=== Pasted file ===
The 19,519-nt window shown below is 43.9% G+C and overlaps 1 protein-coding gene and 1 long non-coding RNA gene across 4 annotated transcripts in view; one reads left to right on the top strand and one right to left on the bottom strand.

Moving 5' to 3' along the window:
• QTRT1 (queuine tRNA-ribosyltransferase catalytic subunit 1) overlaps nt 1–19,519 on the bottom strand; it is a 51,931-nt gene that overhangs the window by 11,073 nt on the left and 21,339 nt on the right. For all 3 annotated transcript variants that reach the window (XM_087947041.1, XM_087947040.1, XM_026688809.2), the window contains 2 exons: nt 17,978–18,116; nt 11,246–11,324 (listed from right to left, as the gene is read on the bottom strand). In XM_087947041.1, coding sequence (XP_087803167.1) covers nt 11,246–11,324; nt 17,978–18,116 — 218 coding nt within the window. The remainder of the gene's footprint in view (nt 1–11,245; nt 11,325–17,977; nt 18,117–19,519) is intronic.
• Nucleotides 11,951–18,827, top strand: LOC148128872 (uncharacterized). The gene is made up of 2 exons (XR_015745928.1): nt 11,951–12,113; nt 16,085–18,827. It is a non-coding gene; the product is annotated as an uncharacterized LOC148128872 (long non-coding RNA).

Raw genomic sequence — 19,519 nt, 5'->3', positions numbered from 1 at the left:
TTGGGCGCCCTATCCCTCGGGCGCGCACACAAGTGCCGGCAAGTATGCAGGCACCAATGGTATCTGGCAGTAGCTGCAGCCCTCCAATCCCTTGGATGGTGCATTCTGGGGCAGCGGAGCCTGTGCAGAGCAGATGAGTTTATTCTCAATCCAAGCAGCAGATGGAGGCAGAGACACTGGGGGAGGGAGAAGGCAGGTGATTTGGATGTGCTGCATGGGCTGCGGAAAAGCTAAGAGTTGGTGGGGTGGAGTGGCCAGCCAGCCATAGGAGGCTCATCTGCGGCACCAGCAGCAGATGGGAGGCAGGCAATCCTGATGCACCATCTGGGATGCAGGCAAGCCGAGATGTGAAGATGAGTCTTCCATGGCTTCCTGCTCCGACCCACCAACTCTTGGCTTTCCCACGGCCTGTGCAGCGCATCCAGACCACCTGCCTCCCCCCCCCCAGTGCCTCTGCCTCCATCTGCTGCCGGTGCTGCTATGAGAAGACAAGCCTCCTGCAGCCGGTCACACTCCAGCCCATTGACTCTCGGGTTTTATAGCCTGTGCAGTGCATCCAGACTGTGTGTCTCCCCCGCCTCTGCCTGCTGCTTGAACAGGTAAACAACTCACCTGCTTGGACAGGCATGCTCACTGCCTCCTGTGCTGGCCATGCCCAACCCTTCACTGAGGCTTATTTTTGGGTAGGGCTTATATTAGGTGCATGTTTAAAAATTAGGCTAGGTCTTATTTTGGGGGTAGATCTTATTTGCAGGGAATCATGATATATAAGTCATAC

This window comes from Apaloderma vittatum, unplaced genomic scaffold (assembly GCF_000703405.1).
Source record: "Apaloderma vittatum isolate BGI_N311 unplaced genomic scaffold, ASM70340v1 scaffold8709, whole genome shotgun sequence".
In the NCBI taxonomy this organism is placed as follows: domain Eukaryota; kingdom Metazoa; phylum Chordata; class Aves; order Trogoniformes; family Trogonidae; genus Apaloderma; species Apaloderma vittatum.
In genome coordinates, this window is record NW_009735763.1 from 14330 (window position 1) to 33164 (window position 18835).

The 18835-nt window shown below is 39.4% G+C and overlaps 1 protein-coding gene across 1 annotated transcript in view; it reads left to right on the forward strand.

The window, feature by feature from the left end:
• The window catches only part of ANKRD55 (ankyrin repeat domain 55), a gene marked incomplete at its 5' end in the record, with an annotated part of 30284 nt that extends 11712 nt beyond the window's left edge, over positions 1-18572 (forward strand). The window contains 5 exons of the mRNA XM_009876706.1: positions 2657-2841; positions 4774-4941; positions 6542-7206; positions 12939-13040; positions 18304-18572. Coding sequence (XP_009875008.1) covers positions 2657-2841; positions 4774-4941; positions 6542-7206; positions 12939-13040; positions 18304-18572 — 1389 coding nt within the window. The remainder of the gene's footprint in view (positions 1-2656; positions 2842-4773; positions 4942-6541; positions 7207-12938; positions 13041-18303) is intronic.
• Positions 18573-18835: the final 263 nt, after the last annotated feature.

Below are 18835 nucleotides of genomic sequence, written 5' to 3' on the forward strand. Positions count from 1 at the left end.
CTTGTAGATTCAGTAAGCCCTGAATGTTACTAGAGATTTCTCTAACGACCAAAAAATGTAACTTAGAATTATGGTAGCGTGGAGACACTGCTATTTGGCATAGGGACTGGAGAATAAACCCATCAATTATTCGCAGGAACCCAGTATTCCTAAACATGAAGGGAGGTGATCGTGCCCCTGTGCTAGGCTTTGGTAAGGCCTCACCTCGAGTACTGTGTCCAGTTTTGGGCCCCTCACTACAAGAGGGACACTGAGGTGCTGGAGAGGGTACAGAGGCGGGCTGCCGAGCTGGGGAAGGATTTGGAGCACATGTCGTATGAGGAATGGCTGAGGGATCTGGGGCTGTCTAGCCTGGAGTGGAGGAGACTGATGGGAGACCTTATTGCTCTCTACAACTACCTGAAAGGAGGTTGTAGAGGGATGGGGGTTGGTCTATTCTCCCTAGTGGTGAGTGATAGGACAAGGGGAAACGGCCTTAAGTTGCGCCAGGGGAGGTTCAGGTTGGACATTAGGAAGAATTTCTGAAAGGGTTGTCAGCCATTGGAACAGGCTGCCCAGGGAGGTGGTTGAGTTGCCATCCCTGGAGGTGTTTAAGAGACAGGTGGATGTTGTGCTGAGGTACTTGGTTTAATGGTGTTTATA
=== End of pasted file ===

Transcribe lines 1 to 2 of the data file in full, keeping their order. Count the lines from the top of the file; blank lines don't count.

The 19,519-nt window shown below is 43.9% G+C and overlaps 1 protein-coding gene and 1 long non-coding RNA gene across 4 annotated transcripts in view; one reads left to right on the top strand and one right to left on the bottom strand.

Moving 5' to 3' along the window: